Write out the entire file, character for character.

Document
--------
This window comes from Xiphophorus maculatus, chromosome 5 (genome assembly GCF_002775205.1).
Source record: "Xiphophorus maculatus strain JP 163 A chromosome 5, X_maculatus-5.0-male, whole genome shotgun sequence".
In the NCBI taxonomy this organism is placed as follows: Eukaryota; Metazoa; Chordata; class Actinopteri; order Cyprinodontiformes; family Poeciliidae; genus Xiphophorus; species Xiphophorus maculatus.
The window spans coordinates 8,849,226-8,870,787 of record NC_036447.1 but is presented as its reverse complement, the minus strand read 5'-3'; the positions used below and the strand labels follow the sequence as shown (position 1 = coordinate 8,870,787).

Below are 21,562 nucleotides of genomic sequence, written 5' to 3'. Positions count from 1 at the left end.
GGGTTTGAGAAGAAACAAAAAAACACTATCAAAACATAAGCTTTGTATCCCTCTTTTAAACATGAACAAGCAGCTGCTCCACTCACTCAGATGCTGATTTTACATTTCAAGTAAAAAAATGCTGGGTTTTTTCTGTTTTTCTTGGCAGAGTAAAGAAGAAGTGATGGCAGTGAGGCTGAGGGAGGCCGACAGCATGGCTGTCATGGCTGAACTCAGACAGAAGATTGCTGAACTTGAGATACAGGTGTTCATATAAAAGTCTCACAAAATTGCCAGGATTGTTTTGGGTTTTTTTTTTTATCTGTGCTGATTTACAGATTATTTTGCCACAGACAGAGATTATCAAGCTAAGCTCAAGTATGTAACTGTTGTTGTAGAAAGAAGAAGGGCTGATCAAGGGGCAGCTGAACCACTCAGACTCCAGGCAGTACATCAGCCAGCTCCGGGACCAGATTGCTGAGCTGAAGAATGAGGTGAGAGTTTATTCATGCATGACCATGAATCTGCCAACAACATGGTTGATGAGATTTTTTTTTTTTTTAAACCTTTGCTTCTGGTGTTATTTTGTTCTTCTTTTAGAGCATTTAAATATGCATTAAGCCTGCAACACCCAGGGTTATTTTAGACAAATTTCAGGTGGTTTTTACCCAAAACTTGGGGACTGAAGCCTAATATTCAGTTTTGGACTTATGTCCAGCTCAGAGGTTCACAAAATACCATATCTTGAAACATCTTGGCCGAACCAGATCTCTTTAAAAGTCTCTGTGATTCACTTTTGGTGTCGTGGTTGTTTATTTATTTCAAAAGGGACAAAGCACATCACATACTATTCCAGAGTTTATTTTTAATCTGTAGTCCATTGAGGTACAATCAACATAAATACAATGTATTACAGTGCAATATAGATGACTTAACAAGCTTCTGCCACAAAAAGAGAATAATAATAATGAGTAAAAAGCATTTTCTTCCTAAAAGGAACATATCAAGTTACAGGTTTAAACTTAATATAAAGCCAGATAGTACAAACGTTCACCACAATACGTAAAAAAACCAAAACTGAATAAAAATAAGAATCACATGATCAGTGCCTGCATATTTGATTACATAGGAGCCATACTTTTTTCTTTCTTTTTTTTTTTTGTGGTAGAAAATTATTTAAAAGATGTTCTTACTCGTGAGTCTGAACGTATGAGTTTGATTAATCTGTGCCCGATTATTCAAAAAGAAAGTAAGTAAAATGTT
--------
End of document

This window comes from Xiphophorus maculatus, chromosome 5 (genome assembly GCF_002775205.1).
Source record: "Xiphophorus maculatus strain JP 163 A chromosome 5, X_maculatus-5.0-male, whole genome shotgun sequence".
In the NCBI taxonomy this organism is placed as follows: Eukaryota; Metazoa; Chordata; class Actinopteri; order Cyprinodontiformes; family Poeciliidae; genus Xiphophorus; species Xiphophorus maculatus.
The window spans coordinates 8,849,226-8,870,787 of record NC_036447.1 but is presented as its reverse complement, the minus strand read 5'-3'; the positions used below and the strand labels follow the sequence as shown (position 1 = coordinate 8,870,787).

Below are 21,562 nucleotides of genomic sequence, written 5' to 3'. Positions count from 1 at the left end.
GGGTTTGAGAAGAAACAAAAAAACACTATCAAAACATAAGCTTTGTATCCCTCTTTTAAACATGAACAAGCAGCTGCTCCACTCACTCAGATGCTGATTTTACATTTCAAGTAAAAAAATGCTGGGTTTTTTCTGTTTTTCTTGGCAGAGTAAAGAAGAAGTGATGGCAGTGAGGCTGAGGGAGGCCGACAGCATGGCTGTCATGGCTGAACTCAGACAGAAGATTGCTGAACTTGAGATACAGGTGTTCATATAAAAGTCTCACAAAATTGCCAGGATTGTTTTGGGTTTTTTTTTTTATCTGTGCTGATTTACAGATTATTTTGCCACAGACAGAGATTATCAAGCTAAGCTCAAGTATGTAACTGTTGTTGTAGAAAGAAGAAGGGCTGATCAAGGGGCAGCTGAACCACTCAGACTCCAGGCAGTACATCAGCCAGCTCCGGGACCAGATTGCTGAGCTGAAGAATGAGGTGAGAGTTTATTCATGCATGACCATGAATCTGCCAACAACATGGTTGATGAGATTTTTTTTTTTTTTAAACCTTTGCTTCTGGTGTTATTTTGTTCTTCTTTTAGAGCATTTAAATATGCATTAAGCCTGCAACACCCAGGGTTATTTTAGACAAATTTCAGGTGGTTTTTACCCAAAACTTGGGGACTGAAGCCTAATATTCAGTTTTGGACTTATGTCCAGCTCAGAGGTTCACAAAATACCATATCTTGAAACATCTTGGCCGAACCAGATCTCTTTAAAAGTCTCTGTGATTCACTTTTGGTGTCGTGGTTGTTTATTTATTTCAAAAGGGACAAAGCACATCACATACTATTCCAGAGTTTATTTTTAATCTGTAGTCCATTGAGGTACAATCAACATAAATACAATGTATTACAGTGCAATATAGATGACTTAACAAGCTTCTGCCACAAAAAGAGAATAATAATAATGAGTAAAAAGCATTTTCTTCCTAAAAGGAACATATCAAGTTACAGGTTTAAACTTAATATAAAGCCAGATAGTACAAACGTTCACCACAATACGTAAAAAAACCAAAACTGAATAAAAATAAGAATCACATGATCAGTGCCTGCATATTTGATTACATAGGAGCCATACTTTTTTCTTTCTTTTTTTTTTTTGTGGTAGAAAATTATTTAAAAGATGTTCTTACTCGTGAGTCTGAACGTATGAGTTTGATTAATCTGTGCCCGATTATTCAAAAAGAAAGTAAGTAAAATGTT